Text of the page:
Last updateTue, 24 Feb 2015 5pm

Personal Injury Law Journal: July/August 2013

Dr Leigh A Neal and Dr Jon Valentine examine the important changes in psychiatric diagnosis

The diagnosis and treatment of medically unexplained pain is complicated by a plethora of diagnoses and differences in approach between psychiatrists and specialists in pain management. The DSM-5 (fifth edition of the Diagnostic and Statistical Manual of Psychiatric Disorders) has recently been published and this introduces important changes in the psychiatric diagnosis of clinical presentations with chronic pain. The changes to psychiatric diagnoses as a consequence of DSM-5 will be seen in psychiatric medico-legal reports starting with immediate effect. There have also been important recent advances in the understanding of the neurobiology of chronic pain and doctors can now provide some evidence-based insight into what were once genuinely ‘medically unexplained’ clinical presentations with chronic pain. In this article, we attempt to bring some clarity to the subject focusing on those issues most pertinent to lawyers involved in personal injury litigation.

Harry Lambert looks at the powers and duties of civil courts in sexual abuse cases when an unrepresented defendant wishes to cross-examine the complainant in person

This article is divided into three parts. Part one is introductory and historical. It sets up our problem, analysing how the law came to be artificially bifurcated prior to the growth in historic abuse claims. Part two is practical. Given the problem, what – with the law as it stands – can be done about it? Part three alone is normative: it contends for a new statutory scheme mirroring that of the criminal law.

Paul Jones reviews a recent case that considers recoverability of fees

With the growth in personal injury claims over the last 15 years, there has been a commensurate growth in the commercial opportunities for those who service such claims in one way or another. In addition to solicitors and barristers, claims management companies, ATE insurers and a wide range of agencies have also joined the personal injury industry and while the future may be somewhat less plentiful, they have been near ubiquitous in the post-CPR era. Inevitably, these developments have lead to disputes surrounding the costs associated with these parties and the recent case of Charman v John Reilly (Civil Engineering) Ltd [2013] brings an old favourite to the fore once again – medical agency fees.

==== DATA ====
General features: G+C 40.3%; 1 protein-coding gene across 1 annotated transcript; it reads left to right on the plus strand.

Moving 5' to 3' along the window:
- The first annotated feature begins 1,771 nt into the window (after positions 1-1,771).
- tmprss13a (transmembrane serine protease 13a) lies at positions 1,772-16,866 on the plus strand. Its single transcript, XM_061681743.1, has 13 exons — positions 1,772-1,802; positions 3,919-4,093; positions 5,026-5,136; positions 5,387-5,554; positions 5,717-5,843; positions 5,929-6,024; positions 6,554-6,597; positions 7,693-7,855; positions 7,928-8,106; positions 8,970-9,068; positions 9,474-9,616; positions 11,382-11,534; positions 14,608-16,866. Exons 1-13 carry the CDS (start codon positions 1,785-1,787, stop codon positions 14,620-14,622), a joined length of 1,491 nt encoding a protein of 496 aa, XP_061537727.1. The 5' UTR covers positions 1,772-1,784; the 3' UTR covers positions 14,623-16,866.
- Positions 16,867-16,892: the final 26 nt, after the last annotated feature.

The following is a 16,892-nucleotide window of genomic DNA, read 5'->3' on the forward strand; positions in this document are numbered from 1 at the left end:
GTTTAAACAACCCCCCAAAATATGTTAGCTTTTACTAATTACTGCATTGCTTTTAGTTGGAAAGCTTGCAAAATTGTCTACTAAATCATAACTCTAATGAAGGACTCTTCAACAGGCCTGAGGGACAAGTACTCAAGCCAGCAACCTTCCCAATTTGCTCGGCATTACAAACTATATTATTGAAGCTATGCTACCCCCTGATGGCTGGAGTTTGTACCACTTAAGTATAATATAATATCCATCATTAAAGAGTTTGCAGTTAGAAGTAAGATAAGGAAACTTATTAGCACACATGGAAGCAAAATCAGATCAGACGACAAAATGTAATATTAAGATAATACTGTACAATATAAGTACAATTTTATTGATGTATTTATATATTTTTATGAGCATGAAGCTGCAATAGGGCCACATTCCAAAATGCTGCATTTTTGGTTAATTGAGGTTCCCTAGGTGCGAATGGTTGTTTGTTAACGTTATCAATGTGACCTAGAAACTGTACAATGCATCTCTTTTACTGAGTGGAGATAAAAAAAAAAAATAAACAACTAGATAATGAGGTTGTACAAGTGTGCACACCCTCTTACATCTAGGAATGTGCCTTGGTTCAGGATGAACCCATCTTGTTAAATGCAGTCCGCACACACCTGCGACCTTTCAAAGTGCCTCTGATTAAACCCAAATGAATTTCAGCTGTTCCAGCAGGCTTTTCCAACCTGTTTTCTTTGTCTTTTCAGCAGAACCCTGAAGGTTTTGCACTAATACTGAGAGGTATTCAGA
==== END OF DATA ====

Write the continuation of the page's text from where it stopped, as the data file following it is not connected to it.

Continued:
Thrings LLP

Christine Bunting and Huw Ponting explain the need for a tailored approach

The introduction of the Mental Capacity Act 2005 (MCA) has shown a sharp increase in the level of professional deputyship (formerly receivership) fees. This is of particular importance to the lawyer who needs to make provision for those fees in a damages claim brought on behalf of a client ‘P’ who lacks capacity to deal with some or all aspects of their property and affairs.

Robert Weir QC discuss the recent decision of the Supreme Court in Smith v Ministry Of Defence

In Smith v The Ministry of Defence [2013], the Supreme Court had to determine three issues: whether the Human Rights Act 1998 (HRA) had any role in relation to the deaths of soldiers in combat in Iraq; whether families of soldiers can rely on article 2 in those circumstances; and whether the MoD owes a duty of care in negligence for deaths in combat.

Ex turpi causa; joint enterprise; recovery of damages

In the case of David Joyce, the Court of Appeal recently revisited the principle of ex turpi causa whereby a person cannot recover compensation where his cause of action is based on his own criminal or immoral act. This was a joint enterprise case. The first defendant (the driver), and the claimant were engaged in a theft of ladders, when the first defendant drove away at speed leading to the claimant falling off the steps at the back of the van. The first defendant was convicted of dangerous driving. The claimant sought to recover damages for his injuries.